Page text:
Perhaps in the course of the struggle, other militants, other leaders will emerge who will see the relationship which exists between the struggle of the black population of the United States for its immediate interests, that is, for a minimum program, and the struggle of classes against capitalist exploitation. Perhaps there will be other leaders who will see that these current battles, acts of the most conscious fraction of the exploited people whatever the origin of this consciousness are preliminaries in a war which can end only with the elimination of class society or with its opposite, the establishment of fascist barbarism throughout the world. In the latter case, the institutionalized criteria of race and caste would cover and demarcate class relations. A combination of fascist Germany, South African apartheid and Japanese feudalism is what fascism would mean on a world scale, and it would consecrate American hegemony over the entire planet.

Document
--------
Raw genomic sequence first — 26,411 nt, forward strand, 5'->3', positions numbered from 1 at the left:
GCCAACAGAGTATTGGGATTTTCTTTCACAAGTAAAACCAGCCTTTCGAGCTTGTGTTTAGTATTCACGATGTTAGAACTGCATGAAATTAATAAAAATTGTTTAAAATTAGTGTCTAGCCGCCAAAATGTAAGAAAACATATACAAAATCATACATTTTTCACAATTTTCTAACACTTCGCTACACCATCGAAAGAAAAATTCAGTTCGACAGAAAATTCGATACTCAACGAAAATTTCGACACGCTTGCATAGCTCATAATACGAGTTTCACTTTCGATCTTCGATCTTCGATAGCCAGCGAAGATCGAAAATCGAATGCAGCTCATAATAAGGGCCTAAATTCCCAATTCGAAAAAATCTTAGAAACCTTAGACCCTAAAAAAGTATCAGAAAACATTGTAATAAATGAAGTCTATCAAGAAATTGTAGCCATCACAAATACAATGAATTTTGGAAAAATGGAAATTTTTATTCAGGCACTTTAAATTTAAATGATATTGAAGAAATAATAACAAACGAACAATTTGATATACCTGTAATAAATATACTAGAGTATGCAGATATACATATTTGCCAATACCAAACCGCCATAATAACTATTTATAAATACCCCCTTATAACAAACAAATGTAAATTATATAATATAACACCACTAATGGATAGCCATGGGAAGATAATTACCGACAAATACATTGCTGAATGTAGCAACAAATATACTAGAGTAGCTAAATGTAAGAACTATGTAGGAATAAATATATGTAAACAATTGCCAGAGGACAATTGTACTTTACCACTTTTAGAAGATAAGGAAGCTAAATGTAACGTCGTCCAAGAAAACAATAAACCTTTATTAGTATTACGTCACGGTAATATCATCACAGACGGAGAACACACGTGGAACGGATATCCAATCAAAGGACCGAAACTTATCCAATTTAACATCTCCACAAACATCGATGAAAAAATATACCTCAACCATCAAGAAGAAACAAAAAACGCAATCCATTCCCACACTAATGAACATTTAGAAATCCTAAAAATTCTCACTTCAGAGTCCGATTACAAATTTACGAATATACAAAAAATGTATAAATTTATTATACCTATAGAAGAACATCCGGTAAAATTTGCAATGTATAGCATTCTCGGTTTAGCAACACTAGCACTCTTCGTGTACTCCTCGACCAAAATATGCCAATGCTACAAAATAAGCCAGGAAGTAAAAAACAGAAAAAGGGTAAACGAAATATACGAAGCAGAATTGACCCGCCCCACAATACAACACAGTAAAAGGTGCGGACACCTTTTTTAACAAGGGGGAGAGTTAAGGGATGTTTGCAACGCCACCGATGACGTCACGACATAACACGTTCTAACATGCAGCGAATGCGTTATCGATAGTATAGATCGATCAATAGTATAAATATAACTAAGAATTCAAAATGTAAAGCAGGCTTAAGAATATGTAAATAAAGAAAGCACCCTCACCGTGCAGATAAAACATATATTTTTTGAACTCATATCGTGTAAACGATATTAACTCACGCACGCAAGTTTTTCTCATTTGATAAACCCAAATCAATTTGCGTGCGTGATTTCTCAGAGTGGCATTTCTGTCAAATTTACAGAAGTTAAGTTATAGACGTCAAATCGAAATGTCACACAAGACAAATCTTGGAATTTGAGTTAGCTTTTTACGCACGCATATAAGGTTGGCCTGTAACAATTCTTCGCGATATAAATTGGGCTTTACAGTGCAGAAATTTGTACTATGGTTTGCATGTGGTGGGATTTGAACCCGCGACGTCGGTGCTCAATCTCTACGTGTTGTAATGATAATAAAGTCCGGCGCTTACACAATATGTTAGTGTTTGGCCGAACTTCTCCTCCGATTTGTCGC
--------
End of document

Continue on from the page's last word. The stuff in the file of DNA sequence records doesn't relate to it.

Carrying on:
All the energy of American revolutionary organizations, as well as those throughout the world, must now be directed toward facilitating the emergence and regroupment of such leaders. The first, indispensable step is to create a black revolutionary organization, completely independent at all levels, on the national basis, from American revolutionary organizations which include whites. It is not a matter of creating a mass organization. It is a matter of creating because the black population has the highest level of consciousness a revolutionary party, that is, a black Trotskyist party, an authentic organization of the struggle of American blacks.